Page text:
The domain name registrar Freenom, whose free domain names have long been a draw for spammers and phishers, has stopped allowing new domain name registrations. The move comes just days after the Dutch registrar was sued by Meta, which alleges the company ignores abuse complaints about phishing websites while monetizing traffic to those abusive domains.
Freenom is the domain name registry service provider for five so-called “country code top level domains” (ccTLDs), including .cf for the Central African Republic; .ga for Gabon; .gq for Equatorial Guinea; .ml for Mali; and .tk for Tokelau.
Freenom has always waived the registration fees for domains in these country-code domains, presumably as a way to encourage users to pay for related services, such as registering a .com or .net domain, for which Freenom does charge a fee.
On March 3, 2023, social media giant Meta sued Freenom in a Northern California court, alleging cybersquatting violations and trademark infringement. The lawsuit also seeks information about the identities of 20 different “John Does” — Freenom customers that Meta says have been particularly active in phishing attacks against Facebook, Instagram, and WhatsApp users.
The lawsuit points to a 2021 study (PDF) on the abuse of domains conducted for the European Commission, which discovered that those ccTLDs operated by Freenom made up five of the Top Ten TLDs most abused by phishers.
“The five ccTLDs to which Freenom provides its services are the TLDs of choice for cybercriminals because Freenom provides free domain name registration services and shields its customers’ identity, even after being presented with evidence that the domain names are being used for illegal purposes,” the complaint charges. “Even after receiving notices of infringement or phishing by its customers, Freenom continues to license new infringing domain names to those same customers.”
Meta further alleges that “Freenom has repeatedly failed to take appropriate steps to investigate and respond appropriately to reports of abuse,” and that it monetizes the traffic from infringing domains by reselling them and by adding “parking pages” that redirect visitors to other commercial websites, websites with pornographic content, and websites used for malicious activity like phishing.
Freenom has not yet responded to requests for comment. But attempts to register a domain through the company’s website as of publication time generated an error message that reads:
“Because of technical issues the Freenom application for new registrations is temporarily out-of-order. Please accept our apologies for the inconvenience. We are working on a solution and hope to resume operations shortly. Thank you for your understanding.”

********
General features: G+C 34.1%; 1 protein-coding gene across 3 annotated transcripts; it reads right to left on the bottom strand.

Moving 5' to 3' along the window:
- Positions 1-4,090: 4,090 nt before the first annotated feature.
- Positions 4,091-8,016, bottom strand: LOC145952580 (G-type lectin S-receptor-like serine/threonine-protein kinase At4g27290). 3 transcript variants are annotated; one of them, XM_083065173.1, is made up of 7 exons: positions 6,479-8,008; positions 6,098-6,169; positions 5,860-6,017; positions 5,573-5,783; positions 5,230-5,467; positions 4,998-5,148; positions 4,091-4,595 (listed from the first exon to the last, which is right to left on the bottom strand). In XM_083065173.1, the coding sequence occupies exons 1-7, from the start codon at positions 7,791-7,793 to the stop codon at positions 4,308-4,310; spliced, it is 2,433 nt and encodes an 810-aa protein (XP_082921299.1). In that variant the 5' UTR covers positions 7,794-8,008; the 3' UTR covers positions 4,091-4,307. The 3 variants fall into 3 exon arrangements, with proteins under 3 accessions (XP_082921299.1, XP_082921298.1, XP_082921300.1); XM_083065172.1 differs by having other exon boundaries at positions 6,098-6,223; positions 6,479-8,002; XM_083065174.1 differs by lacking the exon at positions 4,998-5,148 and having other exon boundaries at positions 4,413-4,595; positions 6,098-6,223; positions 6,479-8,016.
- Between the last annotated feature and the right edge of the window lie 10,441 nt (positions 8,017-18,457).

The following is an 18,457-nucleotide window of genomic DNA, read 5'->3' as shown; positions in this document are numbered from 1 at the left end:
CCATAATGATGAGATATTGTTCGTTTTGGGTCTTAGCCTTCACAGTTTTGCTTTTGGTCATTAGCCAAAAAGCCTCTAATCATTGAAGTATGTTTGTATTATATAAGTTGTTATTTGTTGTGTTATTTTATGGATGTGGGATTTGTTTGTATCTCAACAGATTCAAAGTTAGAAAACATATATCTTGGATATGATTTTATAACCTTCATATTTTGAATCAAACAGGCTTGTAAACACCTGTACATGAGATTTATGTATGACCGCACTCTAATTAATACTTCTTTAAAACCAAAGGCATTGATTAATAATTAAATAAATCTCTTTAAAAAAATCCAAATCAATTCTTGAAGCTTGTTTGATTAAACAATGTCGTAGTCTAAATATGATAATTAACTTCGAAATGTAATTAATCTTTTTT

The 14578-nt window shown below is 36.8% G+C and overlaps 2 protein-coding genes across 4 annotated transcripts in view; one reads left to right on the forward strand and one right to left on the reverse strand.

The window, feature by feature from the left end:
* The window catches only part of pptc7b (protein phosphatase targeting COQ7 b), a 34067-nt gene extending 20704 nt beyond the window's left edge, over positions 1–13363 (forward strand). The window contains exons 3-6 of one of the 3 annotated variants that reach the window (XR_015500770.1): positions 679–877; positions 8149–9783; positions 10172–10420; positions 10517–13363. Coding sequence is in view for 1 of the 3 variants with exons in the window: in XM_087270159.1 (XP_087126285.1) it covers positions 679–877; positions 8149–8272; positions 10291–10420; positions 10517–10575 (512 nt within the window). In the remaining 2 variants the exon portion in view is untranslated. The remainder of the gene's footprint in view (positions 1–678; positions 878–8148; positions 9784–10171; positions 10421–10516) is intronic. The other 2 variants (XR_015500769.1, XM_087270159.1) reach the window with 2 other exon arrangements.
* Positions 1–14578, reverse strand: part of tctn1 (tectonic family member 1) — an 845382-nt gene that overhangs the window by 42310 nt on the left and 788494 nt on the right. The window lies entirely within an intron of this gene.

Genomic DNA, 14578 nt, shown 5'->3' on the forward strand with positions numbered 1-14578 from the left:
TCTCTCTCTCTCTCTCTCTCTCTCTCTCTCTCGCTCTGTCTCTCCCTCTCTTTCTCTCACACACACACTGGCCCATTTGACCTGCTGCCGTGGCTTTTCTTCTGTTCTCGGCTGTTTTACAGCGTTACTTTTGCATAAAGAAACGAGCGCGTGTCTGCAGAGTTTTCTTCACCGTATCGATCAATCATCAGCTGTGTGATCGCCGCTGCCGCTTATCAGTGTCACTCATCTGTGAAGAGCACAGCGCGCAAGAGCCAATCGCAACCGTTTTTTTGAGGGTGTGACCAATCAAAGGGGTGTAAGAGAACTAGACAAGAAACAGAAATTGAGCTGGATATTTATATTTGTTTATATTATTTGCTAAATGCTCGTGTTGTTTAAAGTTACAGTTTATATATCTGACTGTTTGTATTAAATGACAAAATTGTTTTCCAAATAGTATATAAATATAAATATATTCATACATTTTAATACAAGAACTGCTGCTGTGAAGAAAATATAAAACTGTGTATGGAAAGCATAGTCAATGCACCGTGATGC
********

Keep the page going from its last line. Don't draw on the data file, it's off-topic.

Although Freenom is based in The Netherlands, some of its other sister companies named as defendants in the lawsuit are incorporated in the United States.
Meta initially filed this lawsuit in December 2022, but it asked the court to seal the case, which would have restricted public access to court documents in the dispute. That request was denied, and Meta amended and re-filed the lawsuit last week.
According to Meta, this isn’t just a case of another domain name registrar ignoring abuse complaints because it’s bad for business. The lawsuit alleges that the owners of Freenom “are part of a web of companies created to facilitate cybersquatting, all for the benefit of Freenom.”
“On information and belief, one or more of the ccTLD Service Providers, ID Shield, Yoursafe, Freedom Registry, Fintag, Cervesia, VTL, Joost Zuurbier Management Services B.V., and Doe Defendants were created to hide assets, ensure unlawful activity including cybersquatting and phishing goes undetected, and to further the goals of Freenom,” Meta charged.
It remains unclear why Freenom has stopped allowing domain registration, but it could be that the company was recently the subject of some kind of disciplinary action by the Internet Corporation for Assigned Names and Numbers (ICANN), the nonprofit entity which oversees the domain registrars.
In June 2015, ICANN suspended Freenom’s ability to create new domain names or initiate inbound transfers of domain names for 90 days. According to Meta, the suspension was premised on ICANN’s determination that Freenom “has engaged in a pattern and practice of trafficking in or use of domain names identical or confusingly similar to a trademark or service mark of a third party in which the Registered Name Holder has no rights or legitimate interest.”
ICANN has not yet responded to requests for comment.
A copy of the amended complaint against Freenom, et. al, is available here (PDF).
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